There are a lot a good resources on the Internet, at your local library, and perhaps at your elementary or high school. Self-education is a great way to learn the basics of business, and devouring business books and trade rags always helps. But at what point do you need to start your formal business education?
Assuming you haven't graduated from college yet, supplementing your regular curriculum with business classes is a good idea. If nothing else, you become more learned in management, marketing, finance and leadership. Moreover, it adds credibility to your name, which doesn't yet have a big MBA, Ph.D. or J.D. next to it.
Here are some tips about how to attend some business- or economics-focused classes at nearby universities or colleges around your home.
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Who Offers Business Classes
The first part of that question is easy: almost every college or university in America offers business classes. The second part is more difficult, because if you are in high school or younger, chances are that even if your high school offers a business or economics course, it will not suffice. How you can milk the resources and professors at colleges near you as a teenager and not be officially enrolled?
Sounds harder than it is. If you live in a big metropolitan area, there's a wealth of city colleges, state schools and reputable private universities. Further, there are probably adult education schools that only offer afternoon and weekend classes. If you don't live in a big city, you just have to look harder.
The best place to start is by looking, at least initially, at community and adult education colleges. That would work best with your school schedule, as you could attend evening and weekend classes.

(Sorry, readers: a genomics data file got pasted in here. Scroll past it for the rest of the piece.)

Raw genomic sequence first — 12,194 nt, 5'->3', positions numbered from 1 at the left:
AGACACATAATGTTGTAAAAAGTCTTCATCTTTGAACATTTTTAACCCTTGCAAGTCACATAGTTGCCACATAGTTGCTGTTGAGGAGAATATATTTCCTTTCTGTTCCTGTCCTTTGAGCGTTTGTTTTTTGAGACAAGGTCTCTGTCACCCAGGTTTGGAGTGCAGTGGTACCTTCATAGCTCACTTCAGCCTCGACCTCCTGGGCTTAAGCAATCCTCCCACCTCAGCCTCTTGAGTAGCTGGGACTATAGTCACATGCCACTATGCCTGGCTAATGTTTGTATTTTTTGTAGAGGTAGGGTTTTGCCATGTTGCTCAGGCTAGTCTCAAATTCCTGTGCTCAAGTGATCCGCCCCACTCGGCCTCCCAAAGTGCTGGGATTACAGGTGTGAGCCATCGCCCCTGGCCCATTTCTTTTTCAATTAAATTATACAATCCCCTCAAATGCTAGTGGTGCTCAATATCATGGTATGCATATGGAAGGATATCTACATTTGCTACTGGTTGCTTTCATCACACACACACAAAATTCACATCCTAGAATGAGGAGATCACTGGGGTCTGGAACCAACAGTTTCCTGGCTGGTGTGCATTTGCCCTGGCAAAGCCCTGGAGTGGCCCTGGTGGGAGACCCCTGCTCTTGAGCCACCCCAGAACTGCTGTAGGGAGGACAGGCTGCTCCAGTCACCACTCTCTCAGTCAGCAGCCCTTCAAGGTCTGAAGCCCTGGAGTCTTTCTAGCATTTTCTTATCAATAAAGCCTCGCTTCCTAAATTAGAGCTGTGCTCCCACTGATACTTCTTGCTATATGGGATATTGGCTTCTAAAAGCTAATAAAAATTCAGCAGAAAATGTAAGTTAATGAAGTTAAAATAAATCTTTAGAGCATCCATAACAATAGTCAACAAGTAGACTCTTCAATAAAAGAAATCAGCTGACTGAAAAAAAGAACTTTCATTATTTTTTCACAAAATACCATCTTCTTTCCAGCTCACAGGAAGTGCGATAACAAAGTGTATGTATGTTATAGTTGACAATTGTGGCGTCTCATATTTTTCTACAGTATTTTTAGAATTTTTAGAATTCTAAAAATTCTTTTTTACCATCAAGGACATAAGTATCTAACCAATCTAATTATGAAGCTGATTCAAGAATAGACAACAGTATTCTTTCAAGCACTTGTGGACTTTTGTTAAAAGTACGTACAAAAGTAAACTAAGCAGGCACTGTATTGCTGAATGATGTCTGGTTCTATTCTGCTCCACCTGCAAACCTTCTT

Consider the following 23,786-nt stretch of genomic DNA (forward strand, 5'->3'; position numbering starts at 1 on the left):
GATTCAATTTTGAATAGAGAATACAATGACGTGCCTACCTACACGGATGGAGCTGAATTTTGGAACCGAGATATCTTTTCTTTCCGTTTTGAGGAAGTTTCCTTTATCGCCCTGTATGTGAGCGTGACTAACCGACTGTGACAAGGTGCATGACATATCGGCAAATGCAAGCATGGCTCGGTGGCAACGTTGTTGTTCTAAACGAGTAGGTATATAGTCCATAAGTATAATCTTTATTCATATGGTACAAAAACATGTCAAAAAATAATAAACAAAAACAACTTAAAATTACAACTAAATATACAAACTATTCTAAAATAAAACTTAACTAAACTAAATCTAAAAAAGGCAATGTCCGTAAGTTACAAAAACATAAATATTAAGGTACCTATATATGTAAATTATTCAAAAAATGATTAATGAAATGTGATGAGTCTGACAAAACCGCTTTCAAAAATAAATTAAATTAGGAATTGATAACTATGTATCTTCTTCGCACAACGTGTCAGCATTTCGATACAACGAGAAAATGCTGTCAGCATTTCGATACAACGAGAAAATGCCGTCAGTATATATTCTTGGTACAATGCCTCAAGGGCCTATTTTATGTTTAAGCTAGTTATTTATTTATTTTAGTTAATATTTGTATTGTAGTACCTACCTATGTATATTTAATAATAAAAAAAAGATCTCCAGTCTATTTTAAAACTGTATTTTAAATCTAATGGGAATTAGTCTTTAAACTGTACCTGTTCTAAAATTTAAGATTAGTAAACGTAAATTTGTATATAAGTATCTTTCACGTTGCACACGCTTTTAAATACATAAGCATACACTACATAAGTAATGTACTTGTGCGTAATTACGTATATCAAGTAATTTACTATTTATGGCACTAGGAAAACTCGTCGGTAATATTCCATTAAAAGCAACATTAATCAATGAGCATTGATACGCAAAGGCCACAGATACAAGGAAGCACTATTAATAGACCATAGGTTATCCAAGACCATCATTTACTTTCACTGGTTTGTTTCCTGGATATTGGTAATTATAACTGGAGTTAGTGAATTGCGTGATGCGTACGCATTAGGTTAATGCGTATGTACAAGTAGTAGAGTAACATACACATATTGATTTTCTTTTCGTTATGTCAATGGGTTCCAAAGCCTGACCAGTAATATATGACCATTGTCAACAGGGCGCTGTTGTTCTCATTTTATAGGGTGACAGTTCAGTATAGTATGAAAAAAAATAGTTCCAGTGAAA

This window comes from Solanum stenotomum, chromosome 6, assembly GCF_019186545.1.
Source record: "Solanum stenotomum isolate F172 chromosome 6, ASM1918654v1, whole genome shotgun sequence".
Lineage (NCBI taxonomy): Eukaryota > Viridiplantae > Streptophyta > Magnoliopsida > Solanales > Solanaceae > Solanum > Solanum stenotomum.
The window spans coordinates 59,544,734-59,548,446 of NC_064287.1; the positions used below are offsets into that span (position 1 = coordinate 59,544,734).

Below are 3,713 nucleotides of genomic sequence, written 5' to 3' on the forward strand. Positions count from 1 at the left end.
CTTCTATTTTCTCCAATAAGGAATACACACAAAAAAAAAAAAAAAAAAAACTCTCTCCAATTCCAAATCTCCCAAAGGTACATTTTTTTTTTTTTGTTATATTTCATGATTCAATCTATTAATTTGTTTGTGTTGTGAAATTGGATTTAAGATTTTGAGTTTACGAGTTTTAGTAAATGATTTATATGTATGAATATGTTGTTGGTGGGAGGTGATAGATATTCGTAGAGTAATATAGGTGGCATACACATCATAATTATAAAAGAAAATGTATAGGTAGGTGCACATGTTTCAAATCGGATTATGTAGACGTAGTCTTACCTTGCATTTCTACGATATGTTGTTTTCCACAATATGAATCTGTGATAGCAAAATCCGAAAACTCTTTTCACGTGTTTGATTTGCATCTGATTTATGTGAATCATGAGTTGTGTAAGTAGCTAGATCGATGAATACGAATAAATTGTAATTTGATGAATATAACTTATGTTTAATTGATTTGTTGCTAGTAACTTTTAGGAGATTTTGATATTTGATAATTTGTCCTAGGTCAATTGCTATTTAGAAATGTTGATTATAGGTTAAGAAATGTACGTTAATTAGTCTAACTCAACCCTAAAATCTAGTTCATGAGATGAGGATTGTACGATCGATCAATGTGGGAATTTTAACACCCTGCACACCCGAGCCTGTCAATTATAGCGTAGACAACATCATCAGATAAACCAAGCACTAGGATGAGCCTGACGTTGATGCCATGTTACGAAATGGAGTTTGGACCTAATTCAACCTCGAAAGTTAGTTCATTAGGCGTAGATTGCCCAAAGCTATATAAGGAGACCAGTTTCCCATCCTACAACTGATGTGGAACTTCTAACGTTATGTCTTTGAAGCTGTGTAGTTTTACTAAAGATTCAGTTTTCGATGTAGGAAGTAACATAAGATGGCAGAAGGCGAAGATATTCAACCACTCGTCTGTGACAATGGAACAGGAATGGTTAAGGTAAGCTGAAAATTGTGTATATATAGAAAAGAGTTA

What Exactly Are You Asking
Once you have a list of local colleges together, you must think about how you want to phrase your request. Asking if you can fully enroll as a student in the university is, obviously, out of the question. E-mail the dean of the business school or professors of the business classes asking if you could "audit" four or five evening or weekend classes. Your ultimate goal with all of this is to be considered an "informal student" (no tuition, no exams!).
If they call or write you back, the next step will probably be a meeting with either the dean or a professor. They want to make sure you're legit, and this is the time when you have to really impress them and show how interested you are in sitting in on some classes.
Assuming a) you impressed the business school, b) they were pleasantly surprised by your unusual request, and c) the professors of the two or three classes you chose would be happy to have you in their class, you can start attending. From there, just take notes and learn! Contribute to discussions, but don't try to dominate the class. Remember that the university is doing you a favor.
The experience of college classes, the skills you will take away, plus the credibility added to your resume, makes contacting your local college about auditing business classes not just a good idea, but a necessity.
Fourteen-year-old Ben Casnocha is founder, CEO and chairman of Comcate Inc., a San Francisco firm focused on providing technology solutions for local governments. His work has been profiled in over 50 magazines, newspapers, radio stations, TV outlets and Web sites nationwide. Got something to squawk about? Write to Casnocha at email@example.com.